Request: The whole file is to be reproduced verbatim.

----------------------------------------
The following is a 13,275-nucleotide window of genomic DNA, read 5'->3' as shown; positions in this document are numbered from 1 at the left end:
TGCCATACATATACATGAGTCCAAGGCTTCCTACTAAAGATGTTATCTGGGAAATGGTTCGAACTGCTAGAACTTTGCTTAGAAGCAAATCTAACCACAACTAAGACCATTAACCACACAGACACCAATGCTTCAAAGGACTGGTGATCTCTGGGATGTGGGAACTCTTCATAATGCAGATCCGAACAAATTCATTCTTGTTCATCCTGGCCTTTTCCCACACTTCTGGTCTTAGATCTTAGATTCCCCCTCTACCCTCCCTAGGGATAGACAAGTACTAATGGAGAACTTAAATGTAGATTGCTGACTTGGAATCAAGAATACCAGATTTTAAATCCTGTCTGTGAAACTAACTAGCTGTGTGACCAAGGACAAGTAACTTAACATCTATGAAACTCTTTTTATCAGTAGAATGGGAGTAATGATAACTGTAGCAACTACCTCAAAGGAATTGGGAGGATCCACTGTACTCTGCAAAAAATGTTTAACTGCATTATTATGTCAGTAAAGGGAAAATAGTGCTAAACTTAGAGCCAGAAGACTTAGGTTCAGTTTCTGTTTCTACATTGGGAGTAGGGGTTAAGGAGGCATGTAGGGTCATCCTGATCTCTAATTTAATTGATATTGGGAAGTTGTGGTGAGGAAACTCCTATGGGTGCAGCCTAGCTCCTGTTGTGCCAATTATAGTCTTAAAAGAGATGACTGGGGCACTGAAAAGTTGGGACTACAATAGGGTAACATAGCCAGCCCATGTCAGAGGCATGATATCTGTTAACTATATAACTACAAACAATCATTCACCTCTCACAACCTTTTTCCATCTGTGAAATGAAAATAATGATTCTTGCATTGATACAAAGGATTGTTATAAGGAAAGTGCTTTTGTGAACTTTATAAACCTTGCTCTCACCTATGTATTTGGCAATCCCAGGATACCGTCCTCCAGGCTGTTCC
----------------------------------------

The following is a 13,275-nucleotide window of genomic DNA, read 5'->3' as shown; positions in this document are numbered from 1 at the left end:
TGCCATACATATACATGAGTCCAAGGCTTCCTACTAAAGATGTTATCTGGGAAATGGTTCGAACTGCTAGAACTTTGCTTAGAAGCAAATCTAACCACAACTAAGACCATTAACCACACAGACACCAATGCTTCAAAGGACTGGTGATCTCTGGGATGTGGGAACTCTTCATAATGCAGATCCGAACAAATTCATTCTTGTTCATCCTGGCCTTTTCCCACACTTCTGGTCTTAGATCTTAGATTCCCCCTCTACCCTCCCTAGGGATAGACAAGTACTAATGGAGAACTTAAATGTAGATTGCTGACTTGGAATCAAGAATACCAGATTTTAAATCCTGTCTGTGAAACTAACTAGCTGTGTGACCAAGGACAAGTAACTTAACATCTATGAAACTCTTTTTATCAGTAGAATGGGAGTAATGATAACTGTAGCAACTACCTCAAAGGAATTGGGAGGATCCACTGTACTCTGCAAAAAATGTTTAACTGCATTATTATGTCAGTAAAGGGAAAATAGTGCTAAACTTAGAGCCAGAAGACTTAGGTTCAGTTTCTGTTTCTACATTGGGAGTAGGGGTTAAGGAGGCATGTAGGGTCATCCTGATCTCTAATTTAATTGATATTGGGAAGTTGTGGTGAGGAAACTCCTATGGGTGCAGCCTAGCTCCTGTTGTGCCAATTATAGTCTTAAAAGAGATGACTGGGGCACTGAAAAGTTGGGACTACAATAGGGTAACATAGCCAGCCCATGTCAGAGGCATGATATCTGTTAACTATATAACTACAAACAATCATTCACCTCTCACAACCTTTTTCCATCTGTGAAATGAAAATAATGATTCTTGCATTGATACAAAGGATTGTTATAAGGAAAGTGCTTTTGTGAACTTTATAAACCTTGCTCTCACCTATGTATTTGGCAATCCCAGGATACCGTCCTCCAGGCTGTTCC